The NASCAR driver in his maiden season at the Cup Series level, on where he’s been and where he’s going…



Kaz Grala, the exciting rookie driver who just competed in his first Daytona 500 race at the Cup Series level, made headlines in 2017 when, at only 18, he became the youngest winner of a NASCAR event at Daytona, winning the NASCAR Truck race. He capped off that season by then becoming the youngest driver to ever make the NASCAR playoffs.


He made his Cup Series debut on Aug. 16, 2020, in the iconic No. 3 car, after Austin Dillon tested positive for Covid-19. He ended up finishing seventh in the race, signalling a very bright future. The 2021 season is the first year he has a team dedicated to him on the Cup level.  


He currently lives in Moorseville, North Carolina. To say he’s going places fast is, er, redundant…




Kaz Grala takes to the track to qualify for the Daytona 500 at Daytona International Speedway in Daytona Beach, Florida.




What’s your favorite moment so far in your career?


Last year, I did get to drive a cup race, which is our highest division. It was the first time. The circumstances were unfortunate, another driver ended up testing positive for Covid-19. Luckily the driver was more than okay, he didn’t show any symptoms. With that said, I was able to enjoy the weekend and take it all in because it was a special experience for me. The coolest part about it is that I got to drive the number three car, which is the most famous number in NASCAR history. It was, coincidentally, the number that I used to race with from the age of nine all the way up until I was seventeen years old. Never in my wildest dreams did I think I would get to drive the number three car in the Cup Series. 



What is the physical toll of a race and how does it affect your body?


It’s definitely different than most sports. A lot of people think, oh you’re sitting in a car, how physical can that be? But the reality is, especially in the summertime, our cars get up to 140, sometimes as high as 150, degrees inside the cockpit. Our races are from two-and-a-half to four hours long. You don’t get to get out of the car and you don’t get to cool off, so you’re dealing with those conditions the whole time. At the speeds that we travel at, we have significant vertical and lateral loads in the car on our bodies, kind of like a fighter jet. We have multiple g’s sustained for quite a long period of time in the car. 


So, not only does that make your arms and legs heavy but we have helmets on so our necks and our cores are heavy as well. You have to be so precise on the pedals and with the wheel and give the car the exact inputs you intend to give it. That requires having a really stable core. I work with a trainer that specializes with drivers and we’re pretty neck and core heavy, balance heavy. And cognitive training as well. 



Where is your dream vacation getaway?


I’ve always wanted to stay in one of those little huts right over the ocean. 



What city has the best food?


Hands down to me, New Orleans. I wish we raced somewhere near New Orleans, that’s always been my favorite spot for food.



What’s your favorite place you’ve traveled to?


Hawaii. Maui is a place I’d love to go back to. 



Your father is from Poland, have you been, or plan to visit?


I have not. When I was younger we always used to say “Oh next year,” and then my racing schedule would grow and grow and grow. Now I’m not sure when I’ll squeeze that in. But I would love to go someday and see where he grew up. He moved here when he was eight but he remembers a lot from it and tells me the stories of the farms. The reason his family moved over here was because his dad dreamed of having a car, and there was no way they could get a car in Poland back then. His dad did end up getting that car, my dad ended up racing cars and now I race cars.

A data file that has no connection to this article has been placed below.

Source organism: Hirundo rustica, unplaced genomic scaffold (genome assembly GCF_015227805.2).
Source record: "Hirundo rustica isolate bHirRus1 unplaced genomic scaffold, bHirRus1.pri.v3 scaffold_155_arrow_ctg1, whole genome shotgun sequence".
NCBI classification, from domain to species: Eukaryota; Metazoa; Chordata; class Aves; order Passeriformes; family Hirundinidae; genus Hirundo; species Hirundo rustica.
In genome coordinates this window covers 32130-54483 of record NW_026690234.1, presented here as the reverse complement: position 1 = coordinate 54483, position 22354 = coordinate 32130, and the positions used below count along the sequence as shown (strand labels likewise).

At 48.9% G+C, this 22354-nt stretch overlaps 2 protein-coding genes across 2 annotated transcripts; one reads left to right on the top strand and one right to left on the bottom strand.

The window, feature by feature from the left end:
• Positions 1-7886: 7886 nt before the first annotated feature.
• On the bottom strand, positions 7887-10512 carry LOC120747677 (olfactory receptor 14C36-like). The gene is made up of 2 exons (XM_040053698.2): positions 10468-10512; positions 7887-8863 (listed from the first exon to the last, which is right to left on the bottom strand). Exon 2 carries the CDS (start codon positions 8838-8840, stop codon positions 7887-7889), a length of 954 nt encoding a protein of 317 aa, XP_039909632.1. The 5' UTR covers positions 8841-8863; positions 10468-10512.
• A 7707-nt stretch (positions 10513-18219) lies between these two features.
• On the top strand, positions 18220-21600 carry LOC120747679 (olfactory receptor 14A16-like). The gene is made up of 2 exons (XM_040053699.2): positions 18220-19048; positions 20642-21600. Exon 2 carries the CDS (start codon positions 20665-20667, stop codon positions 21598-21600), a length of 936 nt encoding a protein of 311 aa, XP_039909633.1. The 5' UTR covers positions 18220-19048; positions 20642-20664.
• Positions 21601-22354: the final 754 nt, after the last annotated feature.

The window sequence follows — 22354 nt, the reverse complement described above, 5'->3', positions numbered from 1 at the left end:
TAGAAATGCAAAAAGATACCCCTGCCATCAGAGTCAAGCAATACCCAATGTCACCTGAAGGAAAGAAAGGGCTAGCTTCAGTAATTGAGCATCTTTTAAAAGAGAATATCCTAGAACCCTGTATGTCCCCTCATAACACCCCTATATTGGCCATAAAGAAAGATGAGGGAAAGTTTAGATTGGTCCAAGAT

Do you have a favorite track you’ve raced at?


I probably have to go with Daytona just because, what you remember at the end of the day is you either had a good weekend or you had a bad weekend. Your favorite tracks always seem to be fluid with how you do. At Daytona, I don’t know what it is about it, I’ve just had success there. I’ve had wins, I’ve had runs that I surprised myself. It’s treated me so well. 



What’s something that people would be surprised to know about you?


When I was around eight or nine, I used to play electric guitar. I should say I was learning to play electric guitar. Anyways, I played with this rec group where we played gigs at different restaurants. So my claim to fame back then was that I performed in full makeup for a Kiss cover show at the Hard Rock Cafe in Boston.







How does one get into racing, is it the sort of thing that you are born into?


A lot of drivers have parents or family members who have been in racing before. But that’s not necessarily how you have to start, there are plenty that don’t. But for me, my dad did race, sports cars. The Rolex 24 was a race that he did three times. That is how I got familiar with racing, but it was totally my choice to start. I tried every sport and I liked some of them, but there was nothing quite like racing. Racing was what I enjoyed the most and is definitely what I was the best at, so I stuck with it. Actually, my dad’s car number when he raced was number three. So it really did come full circle for me. 



What are some must-see spots or restaurants in Moorseville, NC?


The nickname for it is “Race City USA,” so there’s a lot of race shops there — the first must-do is see some of the race shops. We have Lake Norman right there too so stop by the lake for sure, that’s one of the best things about where we live. For restaurants, the hot spot that everyone goes to is Epic Chophouse. It’s our nicest steakhouse in Moorseville.